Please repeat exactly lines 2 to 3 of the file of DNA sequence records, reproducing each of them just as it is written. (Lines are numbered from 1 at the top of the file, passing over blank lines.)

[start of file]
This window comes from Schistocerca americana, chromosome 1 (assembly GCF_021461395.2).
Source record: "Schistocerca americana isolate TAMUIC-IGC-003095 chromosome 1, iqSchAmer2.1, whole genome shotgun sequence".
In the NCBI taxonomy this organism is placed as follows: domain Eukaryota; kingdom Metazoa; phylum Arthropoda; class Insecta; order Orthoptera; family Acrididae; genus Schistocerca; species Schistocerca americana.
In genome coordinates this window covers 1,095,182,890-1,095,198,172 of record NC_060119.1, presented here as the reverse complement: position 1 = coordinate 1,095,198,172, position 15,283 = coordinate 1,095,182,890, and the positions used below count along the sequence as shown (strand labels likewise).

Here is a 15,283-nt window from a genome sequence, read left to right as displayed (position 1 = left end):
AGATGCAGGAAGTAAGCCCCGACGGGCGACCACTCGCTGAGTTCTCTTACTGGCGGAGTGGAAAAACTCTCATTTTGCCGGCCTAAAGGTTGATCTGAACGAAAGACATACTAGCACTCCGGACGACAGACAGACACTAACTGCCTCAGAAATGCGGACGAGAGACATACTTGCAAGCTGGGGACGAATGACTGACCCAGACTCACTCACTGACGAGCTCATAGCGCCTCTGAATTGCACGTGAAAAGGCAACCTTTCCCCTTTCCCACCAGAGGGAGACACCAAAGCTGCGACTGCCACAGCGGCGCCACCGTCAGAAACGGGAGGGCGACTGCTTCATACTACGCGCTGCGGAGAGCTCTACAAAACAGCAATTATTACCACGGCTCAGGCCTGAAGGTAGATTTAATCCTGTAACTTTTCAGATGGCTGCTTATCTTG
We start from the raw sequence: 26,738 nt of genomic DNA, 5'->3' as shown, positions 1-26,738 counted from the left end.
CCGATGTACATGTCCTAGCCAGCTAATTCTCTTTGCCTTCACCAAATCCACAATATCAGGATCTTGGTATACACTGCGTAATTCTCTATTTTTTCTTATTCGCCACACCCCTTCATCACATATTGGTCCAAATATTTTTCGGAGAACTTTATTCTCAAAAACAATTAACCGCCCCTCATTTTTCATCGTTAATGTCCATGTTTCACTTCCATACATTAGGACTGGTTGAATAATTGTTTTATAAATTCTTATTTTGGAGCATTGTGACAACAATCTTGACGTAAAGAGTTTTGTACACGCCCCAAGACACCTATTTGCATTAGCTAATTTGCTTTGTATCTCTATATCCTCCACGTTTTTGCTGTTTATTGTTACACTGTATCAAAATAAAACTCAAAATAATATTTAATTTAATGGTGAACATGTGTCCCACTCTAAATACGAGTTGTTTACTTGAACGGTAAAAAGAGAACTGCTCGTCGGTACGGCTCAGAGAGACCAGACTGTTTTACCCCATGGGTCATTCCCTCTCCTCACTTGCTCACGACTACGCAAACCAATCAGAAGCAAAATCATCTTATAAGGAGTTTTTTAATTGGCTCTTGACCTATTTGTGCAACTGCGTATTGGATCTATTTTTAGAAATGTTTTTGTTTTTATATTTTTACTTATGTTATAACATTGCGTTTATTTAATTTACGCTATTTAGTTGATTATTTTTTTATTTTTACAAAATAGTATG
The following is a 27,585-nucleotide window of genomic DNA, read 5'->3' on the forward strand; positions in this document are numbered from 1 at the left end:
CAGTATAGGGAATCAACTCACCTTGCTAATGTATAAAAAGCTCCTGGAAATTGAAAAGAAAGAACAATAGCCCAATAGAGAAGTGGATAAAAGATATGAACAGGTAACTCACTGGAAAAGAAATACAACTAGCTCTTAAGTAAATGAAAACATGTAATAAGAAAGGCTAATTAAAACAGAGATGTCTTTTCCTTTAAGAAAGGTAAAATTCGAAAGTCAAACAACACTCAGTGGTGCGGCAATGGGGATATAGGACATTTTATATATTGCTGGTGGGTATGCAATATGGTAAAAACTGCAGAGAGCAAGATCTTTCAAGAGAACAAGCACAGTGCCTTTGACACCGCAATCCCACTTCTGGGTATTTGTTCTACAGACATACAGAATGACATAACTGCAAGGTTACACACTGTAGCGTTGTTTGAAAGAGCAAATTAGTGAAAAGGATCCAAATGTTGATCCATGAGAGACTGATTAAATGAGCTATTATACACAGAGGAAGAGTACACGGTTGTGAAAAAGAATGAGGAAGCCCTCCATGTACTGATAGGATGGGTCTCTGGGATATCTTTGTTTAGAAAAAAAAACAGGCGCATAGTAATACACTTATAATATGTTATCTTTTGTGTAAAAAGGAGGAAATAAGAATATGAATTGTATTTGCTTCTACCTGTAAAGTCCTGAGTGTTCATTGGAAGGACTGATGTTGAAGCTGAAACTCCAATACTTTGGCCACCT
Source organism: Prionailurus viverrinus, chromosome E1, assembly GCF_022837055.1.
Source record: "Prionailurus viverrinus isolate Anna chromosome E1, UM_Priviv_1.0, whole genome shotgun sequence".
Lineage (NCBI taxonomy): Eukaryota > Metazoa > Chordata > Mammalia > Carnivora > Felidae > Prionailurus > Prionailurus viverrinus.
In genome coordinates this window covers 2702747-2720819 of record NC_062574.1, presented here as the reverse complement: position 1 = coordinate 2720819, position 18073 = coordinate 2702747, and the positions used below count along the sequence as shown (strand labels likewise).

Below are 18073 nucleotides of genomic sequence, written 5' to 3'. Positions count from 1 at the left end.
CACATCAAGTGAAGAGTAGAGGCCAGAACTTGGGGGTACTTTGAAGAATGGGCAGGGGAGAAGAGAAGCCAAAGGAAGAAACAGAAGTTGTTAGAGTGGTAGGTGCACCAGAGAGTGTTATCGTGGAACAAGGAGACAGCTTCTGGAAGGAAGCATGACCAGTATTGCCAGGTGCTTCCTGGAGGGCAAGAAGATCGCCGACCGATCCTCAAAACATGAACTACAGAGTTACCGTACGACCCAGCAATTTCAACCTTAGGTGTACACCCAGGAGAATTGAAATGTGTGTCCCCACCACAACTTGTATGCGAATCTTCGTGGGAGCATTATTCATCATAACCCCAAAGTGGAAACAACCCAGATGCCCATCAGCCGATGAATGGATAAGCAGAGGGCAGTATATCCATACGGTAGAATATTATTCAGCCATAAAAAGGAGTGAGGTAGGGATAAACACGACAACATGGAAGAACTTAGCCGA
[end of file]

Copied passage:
Source record: "Schistocerca americana isolate TAMUIC-IGC-003095 chromosome 1, iqSchAmer2.1, whole genome shotgun sequence".
In the NCBI taxonomy this organism is placed as follows: domain Eukaryota; kingdom Metazoa; phylum Arthropoda; class Insecta; order Orthoptera; family Acrididae; genus Schistocerca; species Schistocerca americana.